We were lucky enough to be invited to the ‘Leaders with Babies’ event, an inspiring panel discussion in Lewisham Town Hall. Run by Leaders Plus, it was an opportunity to meet inspirational leaders who successfully combined a leadership career with being a parent. Our #MGFBlogSquadder, Clare took away some great food for thought, read on to see what resonated most with her:
“This event could not have come at a better time – this morning followed a restless night mulling over the hole in next year’s budget, then a leaky nappy Vs work trousers incident, follow by a split lip, a traffic jam trying to get a parcel before it was returned to sender, and three urgent calls with recruitment agencies to fill gaps so we can meet our targets for funders.
I know that’s a morning that resonates with a lot of Gin Mummies. The jigsaw of work and home and parenting is tricky at the best of times, but if you’re at a point in your career where you might be expected to, ahem, “lean in” (don’t get me started on that phrase…) then sometimes it can feel like an unending treadmill where nothing is getting your full attention, let alone your top performance.
It’s not often that we get some mental space to think about why we do what we do, and to reflect on whether we’re doing the right thing, or just rumbling along doing what we think we should. That’s where Leaders Plus fits perfectly – a network for parents (mostly women) who are leaders or aspiring leaders.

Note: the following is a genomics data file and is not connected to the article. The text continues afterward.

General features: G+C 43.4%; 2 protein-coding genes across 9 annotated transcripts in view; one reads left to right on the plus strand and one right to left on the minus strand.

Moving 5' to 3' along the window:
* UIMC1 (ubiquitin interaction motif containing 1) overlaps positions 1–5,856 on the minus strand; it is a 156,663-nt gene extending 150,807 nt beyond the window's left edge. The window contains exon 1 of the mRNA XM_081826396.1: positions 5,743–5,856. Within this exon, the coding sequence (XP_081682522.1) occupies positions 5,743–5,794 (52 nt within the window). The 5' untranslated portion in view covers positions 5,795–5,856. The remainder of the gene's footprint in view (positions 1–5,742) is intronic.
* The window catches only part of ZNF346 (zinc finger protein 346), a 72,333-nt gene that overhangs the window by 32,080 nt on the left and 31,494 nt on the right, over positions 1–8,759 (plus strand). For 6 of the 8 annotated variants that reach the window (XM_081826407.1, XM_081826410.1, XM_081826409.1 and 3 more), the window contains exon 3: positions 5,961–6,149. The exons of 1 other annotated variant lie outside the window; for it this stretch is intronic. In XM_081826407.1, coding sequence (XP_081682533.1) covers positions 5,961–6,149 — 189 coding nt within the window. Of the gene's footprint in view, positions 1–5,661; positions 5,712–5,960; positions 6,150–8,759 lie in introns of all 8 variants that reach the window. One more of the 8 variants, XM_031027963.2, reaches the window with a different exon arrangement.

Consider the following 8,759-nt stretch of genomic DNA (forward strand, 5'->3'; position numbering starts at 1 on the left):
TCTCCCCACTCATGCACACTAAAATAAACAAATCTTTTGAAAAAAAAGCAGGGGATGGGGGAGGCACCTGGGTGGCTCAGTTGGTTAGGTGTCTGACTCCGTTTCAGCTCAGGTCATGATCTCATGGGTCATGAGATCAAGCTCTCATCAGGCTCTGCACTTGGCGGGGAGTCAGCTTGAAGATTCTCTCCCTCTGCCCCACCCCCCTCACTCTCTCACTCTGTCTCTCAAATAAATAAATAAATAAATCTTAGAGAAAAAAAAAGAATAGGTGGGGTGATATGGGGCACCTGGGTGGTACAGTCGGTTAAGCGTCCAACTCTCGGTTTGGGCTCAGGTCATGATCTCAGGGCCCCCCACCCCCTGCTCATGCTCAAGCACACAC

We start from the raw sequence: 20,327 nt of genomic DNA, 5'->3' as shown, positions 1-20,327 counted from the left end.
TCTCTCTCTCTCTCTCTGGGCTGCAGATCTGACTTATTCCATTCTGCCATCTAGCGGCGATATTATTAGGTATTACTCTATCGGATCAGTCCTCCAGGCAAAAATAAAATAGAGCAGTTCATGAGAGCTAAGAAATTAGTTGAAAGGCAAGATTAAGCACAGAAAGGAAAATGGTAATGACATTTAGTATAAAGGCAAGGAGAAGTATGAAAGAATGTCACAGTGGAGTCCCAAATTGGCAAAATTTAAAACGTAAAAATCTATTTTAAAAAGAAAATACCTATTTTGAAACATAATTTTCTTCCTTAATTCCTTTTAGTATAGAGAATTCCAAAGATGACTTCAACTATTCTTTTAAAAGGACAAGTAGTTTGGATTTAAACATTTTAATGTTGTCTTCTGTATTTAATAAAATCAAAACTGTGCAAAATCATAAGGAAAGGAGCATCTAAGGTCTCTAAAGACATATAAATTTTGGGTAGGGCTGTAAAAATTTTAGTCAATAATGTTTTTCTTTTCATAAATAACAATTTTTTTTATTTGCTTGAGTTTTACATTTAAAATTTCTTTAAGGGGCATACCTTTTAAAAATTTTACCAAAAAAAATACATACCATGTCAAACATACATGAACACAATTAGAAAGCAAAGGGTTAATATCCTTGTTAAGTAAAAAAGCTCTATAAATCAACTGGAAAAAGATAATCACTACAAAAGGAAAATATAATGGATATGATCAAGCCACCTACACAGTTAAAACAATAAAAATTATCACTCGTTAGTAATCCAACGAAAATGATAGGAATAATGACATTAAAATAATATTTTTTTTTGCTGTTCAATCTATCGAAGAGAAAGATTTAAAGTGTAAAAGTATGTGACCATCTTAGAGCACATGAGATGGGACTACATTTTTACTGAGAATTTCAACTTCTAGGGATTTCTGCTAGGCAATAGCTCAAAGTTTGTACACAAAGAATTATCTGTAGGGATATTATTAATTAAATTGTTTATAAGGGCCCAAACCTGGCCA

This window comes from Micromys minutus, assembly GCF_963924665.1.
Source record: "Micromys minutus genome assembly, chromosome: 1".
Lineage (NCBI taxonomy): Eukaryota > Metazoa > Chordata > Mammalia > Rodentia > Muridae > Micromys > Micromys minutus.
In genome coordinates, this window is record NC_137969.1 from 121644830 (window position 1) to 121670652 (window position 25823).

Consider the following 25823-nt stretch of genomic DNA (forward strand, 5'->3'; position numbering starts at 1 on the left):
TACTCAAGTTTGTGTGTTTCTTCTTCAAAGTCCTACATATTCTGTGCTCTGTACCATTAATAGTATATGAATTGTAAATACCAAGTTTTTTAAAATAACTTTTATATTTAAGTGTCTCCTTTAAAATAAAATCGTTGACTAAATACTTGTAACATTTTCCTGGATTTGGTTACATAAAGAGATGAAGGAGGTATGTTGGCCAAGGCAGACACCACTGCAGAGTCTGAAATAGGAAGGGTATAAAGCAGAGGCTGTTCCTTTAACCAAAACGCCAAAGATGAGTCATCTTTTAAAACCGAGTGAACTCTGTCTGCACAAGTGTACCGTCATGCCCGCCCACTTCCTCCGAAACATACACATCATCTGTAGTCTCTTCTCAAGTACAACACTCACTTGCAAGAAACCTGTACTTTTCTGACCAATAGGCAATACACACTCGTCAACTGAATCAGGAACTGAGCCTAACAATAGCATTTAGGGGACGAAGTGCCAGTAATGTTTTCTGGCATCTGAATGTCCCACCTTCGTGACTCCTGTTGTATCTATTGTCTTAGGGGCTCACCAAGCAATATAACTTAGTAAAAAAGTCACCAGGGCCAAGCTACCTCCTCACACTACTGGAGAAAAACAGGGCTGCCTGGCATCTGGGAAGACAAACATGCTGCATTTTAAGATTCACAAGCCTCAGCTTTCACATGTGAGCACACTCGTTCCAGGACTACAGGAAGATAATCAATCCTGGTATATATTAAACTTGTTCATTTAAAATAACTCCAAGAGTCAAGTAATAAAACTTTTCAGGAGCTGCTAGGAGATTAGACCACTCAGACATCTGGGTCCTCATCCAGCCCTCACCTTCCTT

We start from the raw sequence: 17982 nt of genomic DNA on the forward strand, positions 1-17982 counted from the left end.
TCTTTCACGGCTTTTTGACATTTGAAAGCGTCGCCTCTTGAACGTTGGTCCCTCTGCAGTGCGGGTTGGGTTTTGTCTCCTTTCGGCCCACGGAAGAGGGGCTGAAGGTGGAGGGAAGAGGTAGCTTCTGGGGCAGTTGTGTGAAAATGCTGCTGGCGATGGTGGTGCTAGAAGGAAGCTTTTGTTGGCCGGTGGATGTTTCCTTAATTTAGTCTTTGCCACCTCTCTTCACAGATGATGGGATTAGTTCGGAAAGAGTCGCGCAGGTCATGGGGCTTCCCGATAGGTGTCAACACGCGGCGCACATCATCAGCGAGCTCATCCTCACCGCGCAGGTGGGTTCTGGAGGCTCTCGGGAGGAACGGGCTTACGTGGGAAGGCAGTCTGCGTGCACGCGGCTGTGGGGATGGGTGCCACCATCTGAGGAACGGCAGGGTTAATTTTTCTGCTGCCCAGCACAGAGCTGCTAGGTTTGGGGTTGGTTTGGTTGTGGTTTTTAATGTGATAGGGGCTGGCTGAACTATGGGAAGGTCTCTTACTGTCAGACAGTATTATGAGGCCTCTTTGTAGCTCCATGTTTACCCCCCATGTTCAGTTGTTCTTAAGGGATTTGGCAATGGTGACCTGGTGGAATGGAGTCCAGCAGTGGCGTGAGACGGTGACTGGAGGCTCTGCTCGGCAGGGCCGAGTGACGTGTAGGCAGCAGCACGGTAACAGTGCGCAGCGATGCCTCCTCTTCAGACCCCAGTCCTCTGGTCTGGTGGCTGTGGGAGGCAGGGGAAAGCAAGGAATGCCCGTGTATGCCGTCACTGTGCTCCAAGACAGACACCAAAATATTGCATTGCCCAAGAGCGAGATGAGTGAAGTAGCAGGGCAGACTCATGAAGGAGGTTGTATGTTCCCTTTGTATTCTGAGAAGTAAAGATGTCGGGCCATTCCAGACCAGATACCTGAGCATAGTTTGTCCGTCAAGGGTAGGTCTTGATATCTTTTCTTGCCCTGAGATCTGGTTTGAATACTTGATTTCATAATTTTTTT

Verena Hefti, founder of Leaders Plus, pulled together a great line up of exceptional women for this event – pithy Christine Armstrong, co-founder of Jericho Chambers and author of the upcoming book Big Jobs & Small Children; the extraordinarily steadfast Liz Butler, fomer Chair of Lewisham and Greenwich NHS Trust; and Sara Williams, Exec Director at Lewisham Council, who appears understated and soft, but clearly knows how to get what she needs.
As I discussed with another attendee, we could swap war stories about being an ambitious working mum all day – we’ve all had that horrific boss, those judgy colleagues, the disastrous collisions of chicken pox and board meetings; and although there is great solidarity to be found in this, the panel had some sharp insights into not just surviving a successful career and offspring, but making it really work. My takeaway points were: